On the other hand, limited liability companies are not eligible to participate in tax-postponed reorganizations under I.R.C. §368. Because a limited liability company can be incorporated without tax, that problem may not be insuperable, but attempts to incorporate a limited liability company on the eve of a statutory merger could run afoul of the "step transaction" test. Moreover, venture funds usually will not invest in LLCs because such investments create intractable tax problems for certain of their own investors, tax-exempt pension and endowment funds and offshore investors. Finally, one of the most significant disadvantages of a LLC is associated with the issuance of membership interests to employees of a LLC upon exercise of employee options. Generally, the grant of an option to purchase LLC equity to an employee does not have an immediate taxable consequence for the LLC or the employee. However, upon the exercise of such an option by an employee, who then becomes a holder of LLC equity, several significant tax consequences appear likely. Although the issue is not free from doubt, once an employee acquires LLC equity, he or she is likely to be treated as a partner for tax purposes.
One fairly straightforward solution is to forestall option exercises until after the date the LLC converts to a C corporation in anticipation of an IPO or acquisition or merger. Options would "vest" under a schedule to be determined, but would not be exercisable until the "first exercise date." For option holders who leave employment prior to this first exercise date, the post-termination exercise period would continue until the conversion of the LLC. By extending the post-termination exercise period, no departing employee will feel compelled to exercise the option that would otherwise expire due to termination of employment. Preventing option exercises also will save the LLC the costs associated with accounting and reporting obligations to a holder of a relatively small interest in the LLC. It also simplifies the management of the LLC when membership votes are required.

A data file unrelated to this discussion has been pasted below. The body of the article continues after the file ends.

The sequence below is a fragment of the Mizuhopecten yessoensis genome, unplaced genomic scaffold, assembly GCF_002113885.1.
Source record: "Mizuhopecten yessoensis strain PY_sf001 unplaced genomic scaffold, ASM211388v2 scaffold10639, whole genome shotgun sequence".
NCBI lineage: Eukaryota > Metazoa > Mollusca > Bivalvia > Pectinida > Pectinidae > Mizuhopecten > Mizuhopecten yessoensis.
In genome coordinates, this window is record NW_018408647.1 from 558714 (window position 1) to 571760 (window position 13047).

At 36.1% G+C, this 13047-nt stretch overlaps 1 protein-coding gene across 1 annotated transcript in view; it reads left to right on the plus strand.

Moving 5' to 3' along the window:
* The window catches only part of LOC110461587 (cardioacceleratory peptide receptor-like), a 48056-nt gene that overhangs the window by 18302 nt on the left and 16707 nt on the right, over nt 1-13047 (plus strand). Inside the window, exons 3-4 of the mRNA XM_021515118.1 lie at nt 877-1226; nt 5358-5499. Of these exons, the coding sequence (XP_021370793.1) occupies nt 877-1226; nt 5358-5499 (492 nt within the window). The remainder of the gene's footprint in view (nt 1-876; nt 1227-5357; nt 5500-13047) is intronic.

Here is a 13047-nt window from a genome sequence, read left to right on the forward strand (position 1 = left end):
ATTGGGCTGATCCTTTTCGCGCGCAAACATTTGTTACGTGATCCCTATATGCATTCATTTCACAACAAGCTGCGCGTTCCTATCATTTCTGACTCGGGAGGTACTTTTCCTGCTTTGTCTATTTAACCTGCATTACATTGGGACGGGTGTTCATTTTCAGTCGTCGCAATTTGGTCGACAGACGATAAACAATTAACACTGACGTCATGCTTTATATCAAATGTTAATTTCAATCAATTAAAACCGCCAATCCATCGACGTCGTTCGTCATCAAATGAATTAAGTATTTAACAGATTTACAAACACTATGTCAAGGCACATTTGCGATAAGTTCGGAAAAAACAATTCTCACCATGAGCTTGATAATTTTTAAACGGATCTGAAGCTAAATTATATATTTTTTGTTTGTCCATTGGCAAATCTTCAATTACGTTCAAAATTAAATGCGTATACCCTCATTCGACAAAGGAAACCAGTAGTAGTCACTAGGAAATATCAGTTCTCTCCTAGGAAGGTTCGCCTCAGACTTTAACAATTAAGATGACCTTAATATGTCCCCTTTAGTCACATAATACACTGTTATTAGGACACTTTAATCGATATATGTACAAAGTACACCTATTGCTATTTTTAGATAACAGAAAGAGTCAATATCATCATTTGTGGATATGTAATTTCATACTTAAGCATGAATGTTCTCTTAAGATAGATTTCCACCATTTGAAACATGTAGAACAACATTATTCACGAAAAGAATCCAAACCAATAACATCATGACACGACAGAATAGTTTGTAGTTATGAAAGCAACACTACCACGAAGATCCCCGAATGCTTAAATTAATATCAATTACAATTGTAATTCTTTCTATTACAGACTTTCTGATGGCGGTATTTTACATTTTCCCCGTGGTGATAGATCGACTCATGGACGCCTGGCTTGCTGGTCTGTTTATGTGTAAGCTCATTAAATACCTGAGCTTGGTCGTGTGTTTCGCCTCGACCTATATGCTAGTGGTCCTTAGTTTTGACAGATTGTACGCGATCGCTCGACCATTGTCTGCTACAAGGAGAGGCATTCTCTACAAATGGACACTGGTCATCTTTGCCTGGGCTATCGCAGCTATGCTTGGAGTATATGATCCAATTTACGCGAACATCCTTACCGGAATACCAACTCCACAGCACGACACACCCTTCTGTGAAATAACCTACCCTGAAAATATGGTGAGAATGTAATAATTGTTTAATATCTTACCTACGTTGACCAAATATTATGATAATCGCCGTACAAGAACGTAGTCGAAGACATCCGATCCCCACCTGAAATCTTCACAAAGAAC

The complexity of the analysis is multiplied by the fact that there are issues other than federal income tax to take into account, including the impact of state taxes, medical insurance, and other nontrivial expenses. There is, in the final analysis, only one way in which to illuminate and decide the most intelligent election between the corporate and the limited liability company form. Take the business forecast and run two scenarios: limited liability company versus corporation. Compare the after-tax wealth of the shareholders assuming a sale of their shares in Year 5 at a multiple of ten times earnings. Look at the difference and decide.